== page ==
Ten years ago, I took over the art room that I am currently in. Waiting for me, in amongst the indescribable mess of hoarded materials, was a collection of glazes that had to have taken YEARS to put together. Literally hundreds upon hundreds of jars of glazes, almost all of which were completely dried out. The smart move would be to toss them out and save myself the headache, but it’s tough to discard thousands of dollars worth of materials. Instead I decided to reclaim them.
It’s a process to reclaim glazes, but a little patience and elbow grease (generally provided by student aides) go a long way. I’ve ordered other glazes intermittently, but 10 years in, I’m still using the original stash. They’re old, they’re gross, and I don’t even know if I’m doing it right, but the glazes are still being utilized and still look good when fired.
Here’s my process:
1) Break down the dry glaze into smaller pieces. Obviously wear a mask if there is a lot of powder.
2) Cover with water, and let sit overnight.
3) Stir, then break up chunks of glaze, then stir, then break up chunks of glaze, then stir, then break up chunks of glaze, then . . . (I use wood footing sticks, and they have always seemed to work well). This can easily take a couple of days, especially if the glaze was dry to begin with.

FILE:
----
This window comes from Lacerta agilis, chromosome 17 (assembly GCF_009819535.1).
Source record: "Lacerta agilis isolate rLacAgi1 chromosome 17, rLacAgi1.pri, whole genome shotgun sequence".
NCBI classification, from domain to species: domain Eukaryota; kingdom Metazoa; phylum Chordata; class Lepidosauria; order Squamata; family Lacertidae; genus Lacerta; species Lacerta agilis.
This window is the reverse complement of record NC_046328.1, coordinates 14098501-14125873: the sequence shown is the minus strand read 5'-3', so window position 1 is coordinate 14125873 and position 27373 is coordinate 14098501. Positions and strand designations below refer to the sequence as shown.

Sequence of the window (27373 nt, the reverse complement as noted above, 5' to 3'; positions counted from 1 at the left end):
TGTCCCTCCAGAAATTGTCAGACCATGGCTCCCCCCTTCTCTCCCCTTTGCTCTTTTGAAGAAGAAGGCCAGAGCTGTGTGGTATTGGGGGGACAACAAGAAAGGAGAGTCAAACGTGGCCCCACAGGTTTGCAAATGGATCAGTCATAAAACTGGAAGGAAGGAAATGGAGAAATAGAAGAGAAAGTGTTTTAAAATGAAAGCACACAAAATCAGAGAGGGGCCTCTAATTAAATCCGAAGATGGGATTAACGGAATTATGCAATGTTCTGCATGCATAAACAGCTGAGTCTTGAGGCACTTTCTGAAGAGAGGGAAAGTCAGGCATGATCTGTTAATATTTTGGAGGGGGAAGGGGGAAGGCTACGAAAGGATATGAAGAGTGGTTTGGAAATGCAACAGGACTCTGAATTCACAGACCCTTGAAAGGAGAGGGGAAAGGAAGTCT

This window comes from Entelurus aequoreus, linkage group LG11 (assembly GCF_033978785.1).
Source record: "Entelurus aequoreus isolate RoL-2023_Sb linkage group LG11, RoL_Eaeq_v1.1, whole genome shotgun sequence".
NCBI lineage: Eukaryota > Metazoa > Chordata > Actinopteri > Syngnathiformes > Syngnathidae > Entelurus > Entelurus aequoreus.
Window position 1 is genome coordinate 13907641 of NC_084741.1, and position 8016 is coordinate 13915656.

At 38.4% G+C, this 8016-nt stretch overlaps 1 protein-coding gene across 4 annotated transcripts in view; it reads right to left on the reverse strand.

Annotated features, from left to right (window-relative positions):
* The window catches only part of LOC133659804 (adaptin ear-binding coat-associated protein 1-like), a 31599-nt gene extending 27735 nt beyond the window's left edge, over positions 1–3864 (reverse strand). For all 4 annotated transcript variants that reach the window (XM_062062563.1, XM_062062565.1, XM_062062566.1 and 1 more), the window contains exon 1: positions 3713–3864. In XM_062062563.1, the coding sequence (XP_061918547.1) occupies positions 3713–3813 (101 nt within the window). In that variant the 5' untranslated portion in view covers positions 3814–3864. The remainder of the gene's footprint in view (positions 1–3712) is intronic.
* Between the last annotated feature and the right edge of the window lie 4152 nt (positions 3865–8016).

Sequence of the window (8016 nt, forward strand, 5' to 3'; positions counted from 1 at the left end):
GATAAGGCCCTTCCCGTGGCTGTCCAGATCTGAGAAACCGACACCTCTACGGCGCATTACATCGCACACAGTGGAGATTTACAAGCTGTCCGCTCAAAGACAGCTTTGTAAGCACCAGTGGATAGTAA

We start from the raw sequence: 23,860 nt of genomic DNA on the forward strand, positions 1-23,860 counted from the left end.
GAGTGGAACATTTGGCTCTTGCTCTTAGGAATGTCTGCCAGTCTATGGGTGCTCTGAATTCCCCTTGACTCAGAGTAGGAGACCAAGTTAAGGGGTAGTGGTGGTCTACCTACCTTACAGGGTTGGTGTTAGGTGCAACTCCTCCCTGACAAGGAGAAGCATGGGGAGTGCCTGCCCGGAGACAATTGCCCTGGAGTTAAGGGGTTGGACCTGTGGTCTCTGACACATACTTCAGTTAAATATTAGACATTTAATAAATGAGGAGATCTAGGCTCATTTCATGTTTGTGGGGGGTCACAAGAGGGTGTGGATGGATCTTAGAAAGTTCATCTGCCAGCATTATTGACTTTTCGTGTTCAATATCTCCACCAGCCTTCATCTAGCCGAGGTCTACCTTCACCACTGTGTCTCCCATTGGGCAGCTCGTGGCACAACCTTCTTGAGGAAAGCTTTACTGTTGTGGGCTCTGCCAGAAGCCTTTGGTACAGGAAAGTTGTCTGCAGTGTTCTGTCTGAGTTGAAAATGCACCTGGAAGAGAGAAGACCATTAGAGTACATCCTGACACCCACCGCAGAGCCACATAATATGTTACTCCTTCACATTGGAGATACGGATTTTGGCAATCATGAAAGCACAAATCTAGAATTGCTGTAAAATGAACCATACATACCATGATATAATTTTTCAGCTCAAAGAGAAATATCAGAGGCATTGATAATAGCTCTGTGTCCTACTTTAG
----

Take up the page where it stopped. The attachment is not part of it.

4) Stir some more. As the glaze is getting smoother, keep slowly adding water to get the glaze thinned to the consistency needed. Then stir it some more.
5) Break out your blender and finish the job.
If you don’t have a blender, by the way, get one for the art room. Great for making slip really smooth, getting casting slip to the consistency needed, and of course, reclaiming glazes.
Like I said, I’m not even sure that this is the right way to do things, so I’m open to corrections/suggestions. But it is a process that has worked for me.